At 5:54 p.m. yesterday evening, the Los Angeles Department of Water & Power (LADWP) completed work to repair the primary power line for Los Angeles International Airport (LAX). All roadwork associated with power system repairs was completed at that time as well.
LADWP crews worked all day Thursday to install a new underground power cable, with primary underground work locations at Sepulveda Boulevard at Century Boulevard and Sepulveda Boulevard at 98th Street. As of this morning, LAX has access to both its primary and backup power feeds.
LAWA recognizes the impact disruptions of this magnitude have on our guests, employees, and stakeholders. We empathize with those affected and strive every day to operate the world’s fourth-busiest airport safely and reliably. We are deeply appreciative for those guests who were helpful to others, the airport and LADWP employees who were part of responding to and making repairs, and those employees who provided information, water, comfort and assistance to our guests. Amidst the frustration that comes with a disruption of this nature, many people were calm and assisted others.
The following is a preliminary review of the operations during the event as well as background on investments and programs currently underway to improve power reliability.
Power Disruption – Wednesday, June 5
The primary LADWP power line that feeds LAX failed around 6:29 p.m. Wednesday due to an underground cable failure near Sepulveda and 98th Street, just east of LAX, resulting in the loss of power to the entire Central Terminal Area (CTA). Automatic transfer switches moved Terminals 2, 3, 4, 5, 6 and Tom Bradley International to backup feeds within minutes. These six terminals operated normally while power to Terminals 1, 7 and 8, parking structures 1 and 7, and some CTA traffic signals had to be switched manually to full LADWP backup power, which occurred by 10 p.m.
No passengers or airport employees were injured, and the vast majority of flights to and from LAX continued operating during the power disruption.
Guest Services staff were deployed, and water, blankets, snacks and personal hygiene kits were distributed to passengers in affected terminals during the power disruption. LAX operations staff along with Los Angeles Airport Police Department (LAXPD) officers provided guidance and information to crowds. About half the concessions in Terminal 7 remained open to serve guests during the flight delays. After the power disruption, all concessions in Terminal 1 were closed and remained closed due to all remaining Southwest flights being cancelled for the night.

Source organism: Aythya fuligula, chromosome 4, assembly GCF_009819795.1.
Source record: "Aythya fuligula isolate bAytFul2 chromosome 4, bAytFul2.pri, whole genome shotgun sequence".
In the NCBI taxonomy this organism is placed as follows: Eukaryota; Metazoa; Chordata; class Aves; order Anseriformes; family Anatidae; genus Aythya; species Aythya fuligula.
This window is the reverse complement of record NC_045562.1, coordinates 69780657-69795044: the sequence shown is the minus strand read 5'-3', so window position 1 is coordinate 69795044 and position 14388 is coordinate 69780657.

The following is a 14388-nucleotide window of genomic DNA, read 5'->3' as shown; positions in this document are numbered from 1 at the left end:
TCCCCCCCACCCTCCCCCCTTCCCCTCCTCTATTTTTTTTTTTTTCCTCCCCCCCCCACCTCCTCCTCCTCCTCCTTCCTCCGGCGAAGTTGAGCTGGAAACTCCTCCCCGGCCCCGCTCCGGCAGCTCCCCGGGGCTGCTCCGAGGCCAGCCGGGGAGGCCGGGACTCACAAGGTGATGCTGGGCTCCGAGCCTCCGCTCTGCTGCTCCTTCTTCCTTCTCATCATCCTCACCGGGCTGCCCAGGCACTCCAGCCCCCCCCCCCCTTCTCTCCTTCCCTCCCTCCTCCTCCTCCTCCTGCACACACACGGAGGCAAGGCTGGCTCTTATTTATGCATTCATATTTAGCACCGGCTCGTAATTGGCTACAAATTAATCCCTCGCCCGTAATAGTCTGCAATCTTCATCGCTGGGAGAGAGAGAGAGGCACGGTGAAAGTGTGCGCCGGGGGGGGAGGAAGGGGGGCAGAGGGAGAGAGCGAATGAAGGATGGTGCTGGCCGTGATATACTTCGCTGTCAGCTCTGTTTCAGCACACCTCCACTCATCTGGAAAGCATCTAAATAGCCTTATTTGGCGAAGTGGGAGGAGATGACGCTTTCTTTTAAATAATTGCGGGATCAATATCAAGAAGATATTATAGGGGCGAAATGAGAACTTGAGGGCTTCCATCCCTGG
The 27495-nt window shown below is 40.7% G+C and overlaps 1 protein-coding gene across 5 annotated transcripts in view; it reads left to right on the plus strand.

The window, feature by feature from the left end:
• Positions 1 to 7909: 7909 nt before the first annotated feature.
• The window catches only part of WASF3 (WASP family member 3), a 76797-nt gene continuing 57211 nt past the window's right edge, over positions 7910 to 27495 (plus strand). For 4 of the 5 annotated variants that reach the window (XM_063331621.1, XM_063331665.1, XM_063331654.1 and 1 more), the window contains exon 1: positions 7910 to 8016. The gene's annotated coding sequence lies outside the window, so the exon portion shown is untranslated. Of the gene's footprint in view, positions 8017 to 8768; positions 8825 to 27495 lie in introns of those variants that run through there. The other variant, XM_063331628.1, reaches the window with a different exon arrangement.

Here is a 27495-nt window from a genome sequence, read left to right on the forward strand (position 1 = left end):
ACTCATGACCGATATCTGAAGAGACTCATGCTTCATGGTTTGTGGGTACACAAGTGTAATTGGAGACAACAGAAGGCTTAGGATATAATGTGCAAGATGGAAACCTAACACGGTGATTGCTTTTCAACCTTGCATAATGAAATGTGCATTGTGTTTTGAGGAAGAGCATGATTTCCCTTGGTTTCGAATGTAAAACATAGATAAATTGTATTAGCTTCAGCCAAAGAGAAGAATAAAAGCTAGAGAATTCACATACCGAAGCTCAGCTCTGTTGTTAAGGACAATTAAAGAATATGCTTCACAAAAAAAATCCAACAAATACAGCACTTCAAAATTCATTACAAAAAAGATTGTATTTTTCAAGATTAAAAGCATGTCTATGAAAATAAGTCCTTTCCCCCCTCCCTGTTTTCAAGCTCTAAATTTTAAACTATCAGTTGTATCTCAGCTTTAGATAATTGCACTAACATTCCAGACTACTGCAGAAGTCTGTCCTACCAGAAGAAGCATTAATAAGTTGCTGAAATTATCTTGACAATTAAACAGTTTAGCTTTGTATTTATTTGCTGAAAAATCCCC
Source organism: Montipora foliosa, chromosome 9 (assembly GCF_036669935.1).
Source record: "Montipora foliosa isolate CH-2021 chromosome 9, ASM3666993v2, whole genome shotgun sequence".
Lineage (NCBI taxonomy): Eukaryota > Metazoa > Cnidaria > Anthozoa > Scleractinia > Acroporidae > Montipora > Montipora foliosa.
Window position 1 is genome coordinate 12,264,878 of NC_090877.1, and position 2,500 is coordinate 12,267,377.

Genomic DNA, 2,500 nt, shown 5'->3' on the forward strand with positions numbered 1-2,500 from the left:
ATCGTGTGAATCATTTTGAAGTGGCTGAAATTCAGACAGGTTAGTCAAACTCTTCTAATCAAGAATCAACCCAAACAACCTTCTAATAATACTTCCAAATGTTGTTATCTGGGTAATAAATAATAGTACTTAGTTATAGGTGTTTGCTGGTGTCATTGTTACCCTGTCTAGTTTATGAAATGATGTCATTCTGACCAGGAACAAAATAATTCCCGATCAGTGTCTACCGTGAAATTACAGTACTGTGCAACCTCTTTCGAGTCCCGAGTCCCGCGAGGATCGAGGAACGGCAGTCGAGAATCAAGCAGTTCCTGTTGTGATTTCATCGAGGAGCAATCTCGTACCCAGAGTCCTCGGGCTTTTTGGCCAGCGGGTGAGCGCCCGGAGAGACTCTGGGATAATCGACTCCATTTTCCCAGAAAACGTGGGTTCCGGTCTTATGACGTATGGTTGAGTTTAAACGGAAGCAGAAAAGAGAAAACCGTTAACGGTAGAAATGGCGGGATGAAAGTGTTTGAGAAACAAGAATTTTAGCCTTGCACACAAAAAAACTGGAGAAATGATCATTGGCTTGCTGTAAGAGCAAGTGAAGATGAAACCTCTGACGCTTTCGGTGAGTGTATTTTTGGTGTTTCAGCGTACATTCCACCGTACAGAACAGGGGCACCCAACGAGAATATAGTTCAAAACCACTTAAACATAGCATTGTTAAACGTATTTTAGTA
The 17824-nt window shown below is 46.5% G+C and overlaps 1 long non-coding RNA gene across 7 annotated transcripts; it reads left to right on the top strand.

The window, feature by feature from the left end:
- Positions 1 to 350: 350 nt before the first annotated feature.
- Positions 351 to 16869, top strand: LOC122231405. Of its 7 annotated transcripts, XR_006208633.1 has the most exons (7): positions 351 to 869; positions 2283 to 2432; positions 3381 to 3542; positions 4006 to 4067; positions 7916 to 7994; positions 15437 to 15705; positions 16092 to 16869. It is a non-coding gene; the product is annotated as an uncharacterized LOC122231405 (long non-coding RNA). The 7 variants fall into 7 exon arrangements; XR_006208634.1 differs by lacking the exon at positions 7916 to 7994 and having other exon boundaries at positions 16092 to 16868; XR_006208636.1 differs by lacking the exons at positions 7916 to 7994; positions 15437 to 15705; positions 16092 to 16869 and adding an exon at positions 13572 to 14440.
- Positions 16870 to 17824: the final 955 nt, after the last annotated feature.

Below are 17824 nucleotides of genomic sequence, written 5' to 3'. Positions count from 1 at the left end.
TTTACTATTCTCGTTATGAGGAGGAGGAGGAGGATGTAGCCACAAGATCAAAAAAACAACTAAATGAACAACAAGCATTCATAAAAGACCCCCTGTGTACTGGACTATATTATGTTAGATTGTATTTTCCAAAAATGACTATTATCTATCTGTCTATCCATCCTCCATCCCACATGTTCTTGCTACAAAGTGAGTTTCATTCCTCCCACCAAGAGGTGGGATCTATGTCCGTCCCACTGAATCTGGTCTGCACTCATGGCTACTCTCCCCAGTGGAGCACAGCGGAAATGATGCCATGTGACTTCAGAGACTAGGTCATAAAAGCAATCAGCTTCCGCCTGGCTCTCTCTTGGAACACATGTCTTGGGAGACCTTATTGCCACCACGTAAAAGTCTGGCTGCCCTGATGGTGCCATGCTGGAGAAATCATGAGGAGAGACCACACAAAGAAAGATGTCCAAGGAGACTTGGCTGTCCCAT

LAXPD officers also played a major support role as they deployed immediately to assist with crowd control, traffic management and wayfinding. Dozens of additional officers and K-9 units also deployed to each terminal to ensure safety during the power disruption. Traffic officers diverted and spread out motorists to mitigate congestion within the CTA and on surrounding streets. At its worst point, traffic extended to Lincoln on Sepulveda, Airport on Century and just beyond the 105, south of the Sepulveda tunnel. Upon restoration of power, traffic quickly returned to normal Wednesday night levels.
During the approximately three-and-a-half-hour power disruption in Terminals 1, 7 and 8, LAX emergency power generators kept emergency lights and safety systems fully functional. The FAA control tower, airfield and other critical infrastructure continued working at all times.
Terminal 1 Re-Screening – Thursday, June 6
An airline granted passengers whose flights were cancelled Wednesday night access to their checked bags, resulting in the need to rescreen people in Terminal 1 when operations opened on Thursday morning.
LAXPD cleared the terminal of all people at 5:47 a.m., with police K-9s sweeping the building at 6:21 a.m. to secure the building and verify the terminal building was cleared of any prohibited items. Passenger re-screening began at 6:40 a.m. and the re-screening of all 1,500 people took less than two hours to complete.
The power disruption on Wednesday night directly resulted in 21 flight cancellations and nine aircraft diversions to other airports. On Thursday, the passenger re-screening of Terminal 1 resulted in 14 flight cancellations and four aircraft diversions to other airports. In total, the number of flights impacted by the two events were 1 percent of the estimated 4,000 scheduled flights that took place over the two days.
Some passengers experienced longer hold times onboard arriving aircraft, or were held at departure airports before being allowed to depart for LAX during the two events. All United Airlines and Southwest Airlines flights at LAX were held by the FAA from 7:26 p.m. to 11:06 p.m. Wednesday.
Airport operations continued as normal in all terminals not impacted by continued power disruption or re-screening. On Wednesday, a total of 217 flights arrived and 159 flights departed during the power disruption.
Investing in Resiliency
LAWA and LADWP are making significant investments to improve power reliability and resiliency as part of the ongoing modernization projects, including the Landside Access Modernization Program, Midfield Satellite Concourse and the creation of a new power receiving station on airport property.
LAWA has been developing a power resiliency program, leveraging the resources of the U.S. Department of Energy, for LAX-specific redundancy.
LAWA, though a contract with the National Renewable Energy Laboratory, has led the creation of a nationwide airport resiliency group, which is looking at ways to collectively improve resiliency at airports across the U.S.
LAX last fall twice simulated power outages in both the north and south terminals. Lessons learned in these exercises contributed to the ability to keep critical safety and communications systems operating through Wednesday’s outage.
All of these efforts are to ensure the safety and security of LAWA’s guests and employees.